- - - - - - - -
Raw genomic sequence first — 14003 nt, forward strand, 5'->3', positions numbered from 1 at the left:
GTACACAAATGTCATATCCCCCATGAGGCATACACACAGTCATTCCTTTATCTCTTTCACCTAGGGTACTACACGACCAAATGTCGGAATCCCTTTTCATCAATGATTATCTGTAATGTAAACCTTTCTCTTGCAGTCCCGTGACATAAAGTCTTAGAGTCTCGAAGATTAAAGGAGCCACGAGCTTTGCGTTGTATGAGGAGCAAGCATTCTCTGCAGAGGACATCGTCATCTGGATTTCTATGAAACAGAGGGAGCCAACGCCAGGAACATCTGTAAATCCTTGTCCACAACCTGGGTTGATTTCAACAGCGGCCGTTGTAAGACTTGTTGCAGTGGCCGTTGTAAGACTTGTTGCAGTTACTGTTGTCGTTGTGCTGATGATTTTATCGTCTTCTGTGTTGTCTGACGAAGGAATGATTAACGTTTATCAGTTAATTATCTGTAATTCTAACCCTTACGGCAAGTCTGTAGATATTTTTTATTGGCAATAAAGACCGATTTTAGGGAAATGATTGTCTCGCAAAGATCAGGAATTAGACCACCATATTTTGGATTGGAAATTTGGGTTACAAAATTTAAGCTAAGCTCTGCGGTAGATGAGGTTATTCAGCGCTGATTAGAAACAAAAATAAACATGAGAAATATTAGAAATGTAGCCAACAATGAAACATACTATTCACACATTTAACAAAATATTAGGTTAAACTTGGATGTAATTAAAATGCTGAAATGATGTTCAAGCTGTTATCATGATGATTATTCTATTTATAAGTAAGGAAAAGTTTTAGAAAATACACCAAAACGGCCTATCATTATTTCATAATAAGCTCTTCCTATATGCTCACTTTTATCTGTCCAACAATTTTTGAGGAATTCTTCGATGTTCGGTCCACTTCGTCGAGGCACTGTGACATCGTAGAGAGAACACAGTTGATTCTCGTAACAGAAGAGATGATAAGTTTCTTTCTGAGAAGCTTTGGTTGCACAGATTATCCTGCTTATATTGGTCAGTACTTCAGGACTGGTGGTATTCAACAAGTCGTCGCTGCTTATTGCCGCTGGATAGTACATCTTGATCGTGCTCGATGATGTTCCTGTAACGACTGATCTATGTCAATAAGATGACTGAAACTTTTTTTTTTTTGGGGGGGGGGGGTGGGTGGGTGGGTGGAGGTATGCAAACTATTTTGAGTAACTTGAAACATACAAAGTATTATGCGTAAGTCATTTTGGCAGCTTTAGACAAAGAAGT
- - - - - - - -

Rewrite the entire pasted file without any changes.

Raw genomic sequence first — 14003 nt, forward strand, 5'->3', positions numbered from 1 at the left:
GTACACAAATGTCATATCCCCCATGAGGCATACACACAGTCATTCCTTTATCTCTTTCACCTAGGGTACTACACGACCAAATGTCGGAATCCCTTTTCATCAATGATTATCTGTAATGTAAACCTTTCTCTTGCAGTCCCGTGACATAAAGTCTTAGAGTCTCGAAGATTAAAGGAGCCACGAGCTTTGCGTTGTATGAGGAGCAAGCATTCTCTGCAGAGGACATCGTCATCTGGATTTCTATGAAACAGAGGGAGCCAACGCCAGGAACATCTGTAAATCCTTGTCCACAACCTGGGTTGATTTCAACAGCGGCCGTTGTAAGACTTGTTGCAGTGGCCGTTGTAAGACTTGTTGCAGTTACTGTTGTCGTTGTGCTGATGATTTTATCGTCTTCTGTGTTGTCTGACGAAGGAATGATTAACGTTTATCAGTTAATTATCTGTAATTCTAACCCTTACGGCAAGTCTGTAGATATTTTTTATTGGCAATAAAGACCGATTTTAGGGAAATGATTGTCTCGCAAAGATCAGGAATTAGACCACCATATTTTGGATTGGAAATTTGGGTTACAAAATTTAAGCTAAGCTCTGCGGTAGATGAGGTTATTCAGCGCTGATTAGAAACAAAAATAAACATGAGAAATATTAGAAATGTAGCCAACAATGAAACATACTATTCACACATTTAACAAAATATTAGGTTAAACTTGGATGTAATTAAAATGCTGAAATGATGTTCAAGCTGTTATCATGATGATTATTCTATTTATAAGTAAGGAAAAGTTTTAGAAAATACACCAAAACGGCCTATCATTATTTCATAATAAGCTCTTCCTATATGCTCACTTTTATCTGTCCAACAATTTTTGAGGAATTCTTCGATGTTCGGTCCACTTCGTCGAGGCACTGTGACATCGTAGAGAGAACACAGTTGATTCTCGTAACAGAAGAGATGATAAGTTTCTTTCTGAGAAGCTTTGGTTGCACAGATTATCCTGCTTATATTGGTCAGTACTTCAGGACTGGTGGTATTCAACAAGTCGTCGCTGCTTATTGCCGCTGGATAGTACATCTTGATCGTGCTCGATGATGTTCCTGTAACGACTGATCTATGTCAATAAGATGACTGAAACTTTTTTTTTTTTGGGGGGGGGGGGTGGGTGGGTGGGTGGAGGTATGCAAACTATTTTGAGTAACTTGAAACATACAAAGTATTATGCGTAAGTCATTTTGGCAGCTTTAGACAAAGAAGT